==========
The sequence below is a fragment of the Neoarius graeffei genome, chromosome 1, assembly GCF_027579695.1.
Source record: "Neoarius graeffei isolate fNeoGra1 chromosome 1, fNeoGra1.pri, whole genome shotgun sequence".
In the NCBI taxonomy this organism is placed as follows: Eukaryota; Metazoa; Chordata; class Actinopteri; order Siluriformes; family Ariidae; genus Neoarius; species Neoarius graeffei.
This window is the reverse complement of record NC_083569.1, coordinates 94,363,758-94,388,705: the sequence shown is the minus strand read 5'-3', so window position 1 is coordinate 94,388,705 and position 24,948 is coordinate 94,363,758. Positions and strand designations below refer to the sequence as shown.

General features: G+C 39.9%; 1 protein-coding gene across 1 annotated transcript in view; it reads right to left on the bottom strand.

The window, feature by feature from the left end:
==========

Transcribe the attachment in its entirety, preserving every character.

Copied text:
The sequence below is a fragment of the Neoarius graeffei genome, chromosome 1, assembly GCF_027579695.1.
Source record: "Neoarius graeffei isolate fNeoGra1 chromosome 1, fNeoGra1.pri, whole genome shotgun sequence".
In the NCBI taxonomy this organism is placed as follows: Eukaryota; Metazoa; Chordata; class Actinopteri; order Siluriformes; family Ariidae; genus Neoarius; species Neoarius graeffei.
This window is the reverse complement of record NC_083569.1, coordinates 94,363,758-94,388,705: the sequence shown is the minus strand read 5'-3', so window position 1 is coordinate 94,388,705 and position 24,948 is coordinate 94,363,758. Positions and strand designations below refer to the sequence as shown.

General features: G+C 39.9%; 1 protein-coding gene across 1 annotated transcript in view; it reads right to left on the bottom strand.

The window, feature by feature from the left end: